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Mural helps neighborhood branch out, connect

A drone image shows volunteers finishing the Elmwood Street Mural on May 1. (Brian Bennett/Courtesy photo)

By Wendy Weitzel

In 2017, Joy Klineberg thought it would be fun to help another Davis neighborhood paint a street mural. Once she did, she was hooked.

She remembered thinking, “This is so cool, Elmwood should do it too,” referring to her Central Davis neighborhood near the Church of Latter-day Saints. “Little did I understand what an undertaking it is to do such a large and public project.”

She and Judy Catambay, one of the artists who was involved in the 2017 East Davis pavement painting, got to work. In 2018, they applied for and received a $5,000 City Arts Grant. Through many setbacks and delays ­– including COVID – the project was finally completed on May 1.

The Elmwood Street Mural was designed with neighbors’ input in mind and included their labor, and $3,000 in cash and supply donations. The Grant funded the lead artist. The painting features an elm tree surrounded by a hexagon shape. It pays homage to Elmwood Drive’s zelkova trees, which are in the same family as the elm.

The hexagon shape evokes a stop sign. “Our street is very wide at the entry because it was originally planned as a high school site. … We often have people turn onto it speeding, thinking they are going down a throughfare, so the neighbors wanted a mural that would both welcome people into our community but also get them to stop,” Klineberg said.

They also have lots of pedestrian and bike traffic, and “we wanted to give people both a destination and a pause in their journey.”

: Volunteers Lilia Duey, left, and Salma Miller paint the Elmwood Street Mural on May 1. (Susan Hulsizer/Courtesy photo)

Catambay, the lead artist on the Elmwood project, said, “The tree symbolizes the love neighbors have for the beautiful trees lining the street, along with the shadows created by the tree canopies. The hexagon symbolizes slowing down and appreciating your surroundings, and how we are connected to nature and each other. The various colors flowing through the bark symbolize diversity and again our connectedness, as we are all rooted together and branching out.”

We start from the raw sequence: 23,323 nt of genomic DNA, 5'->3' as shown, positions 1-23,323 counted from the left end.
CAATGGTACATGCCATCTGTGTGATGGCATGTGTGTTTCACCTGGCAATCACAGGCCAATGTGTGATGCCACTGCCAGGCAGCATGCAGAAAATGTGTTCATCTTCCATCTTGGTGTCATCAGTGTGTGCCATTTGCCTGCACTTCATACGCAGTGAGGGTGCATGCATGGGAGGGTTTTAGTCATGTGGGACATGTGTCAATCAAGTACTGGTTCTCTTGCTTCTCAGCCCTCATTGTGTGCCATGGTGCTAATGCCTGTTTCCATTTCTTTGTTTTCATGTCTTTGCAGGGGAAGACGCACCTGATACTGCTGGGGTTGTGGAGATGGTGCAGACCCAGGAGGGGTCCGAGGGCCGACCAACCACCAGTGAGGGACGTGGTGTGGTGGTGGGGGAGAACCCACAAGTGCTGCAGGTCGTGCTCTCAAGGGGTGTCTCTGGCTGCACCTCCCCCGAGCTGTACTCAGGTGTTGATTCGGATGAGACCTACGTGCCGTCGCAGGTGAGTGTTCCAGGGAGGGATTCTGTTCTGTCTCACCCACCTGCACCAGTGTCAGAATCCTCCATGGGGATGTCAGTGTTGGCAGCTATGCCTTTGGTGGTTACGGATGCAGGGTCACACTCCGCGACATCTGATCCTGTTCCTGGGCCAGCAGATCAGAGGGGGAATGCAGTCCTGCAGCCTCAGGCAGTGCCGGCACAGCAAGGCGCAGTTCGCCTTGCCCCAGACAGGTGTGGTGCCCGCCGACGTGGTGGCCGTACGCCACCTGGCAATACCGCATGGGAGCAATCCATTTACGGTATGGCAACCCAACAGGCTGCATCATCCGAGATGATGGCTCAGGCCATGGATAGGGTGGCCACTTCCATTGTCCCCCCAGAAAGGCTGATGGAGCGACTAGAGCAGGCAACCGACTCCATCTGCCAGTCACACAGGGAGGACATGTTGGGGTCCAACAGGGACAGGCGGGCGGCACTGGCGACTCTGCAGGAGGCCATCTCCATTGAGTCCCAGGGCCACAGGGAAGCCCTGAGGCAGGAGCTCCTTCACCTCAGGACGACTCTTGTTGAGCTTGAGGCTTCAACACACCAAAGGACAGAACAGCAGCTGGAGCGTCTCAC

The artist, who lives in East Davis, worked with Elmwood residents to come up with three design options. A 2019 vote determined the winner. For the recent work weekend April 29 through May 1, dozens of volunteers showed up – with about half of them from other parts of town.

“My absolute favorite part is the magic that happens when many people work together,” Catambay said, noting how it deepens neighbors’ relationships, despite differences. “There are so many steps along the way, and the entire Davis community brought it to life by sharing in the process.”

Elmwood Drive resident Edna McCoy tracks the history of the neighborhood and its houses. She wrote a thank-you note to neighbor Klineberg, conveying how the mural “adds so much soul to the neighborhood.” She called it a focal and binding point that will be enjoyed for years to come.

Catambay said it was a great project for this part of the pandemic. “It’s the perfect activity to unite the community and heal the division and isolation that many of us have experienced over the past few years.”

Davis pavement paintings

  1. Old East Davis: “Street Mandala,” K and Fourth streets, lead artist Mark Rivera, 2014
  2. Davis Manor: “Naturehood,” M Street and Duke Drive, lead artist Danielle Fodor, 2016
  3. East Davis: “Symbiosis,” Chapman Place and Madrone Lane, lead artist Danielle Fodor, 2017
  4. North Davis: “Elemental,” between Bianco and Hacienda courts, lead artist Danielle Fodor, 2018
  5. Central Davis: “Elmwood Street Mural,” Elmwood Drive, lead artist Judy Catambay, 2021

Rachel Hartsough, the City’s arts and culture manager, said once the date was set for the painting, staff members in the City’s Public Works Department realized the street was set for resurfacing, which would mean further delays. “They went through heroic efforts to get the street work done before the upcoming date, so the artist and neighbors had an incredible blank slate to work with, and the result is gorgeous!”

It was incredible timing, Catambay said. “Being able to paint on fresh asphalt made a huge difference in the striking outcome. The black background helps the colors to really pop off the road, and the longevity of the mural will certainly be extended as a result.”

She expects the mural to last a decade or more. They used StreetBond paint, designed to withstand traffic and not hinder traction. The paint requires stirring every 15 minutes while it’s open.

Klineberg was thrilled with the result. “Volunteering can be exhausting but at the end of Sunday, all of the work involved was worth it. I like leaving a physical impact on where I live ­– hopefully making things better because I lived there. … I want my children to understand firsthand, and actually see the value of being an active community member.” 

The City of Davis Arts & Cultural Affairs Program supports community-based arts projects, cultural opportunities, and education initiatives that foster excellence, diversity and vitality in the arts. The program is the clearinghouse for all creative activity in the City of Davis government, and serves the entire Davis community. It develops community partnerships, explores best practices, manages the public art collection, and supports Civic Arts Commission initiatives. For more information, please visit: www.cityofdavis.org/arts


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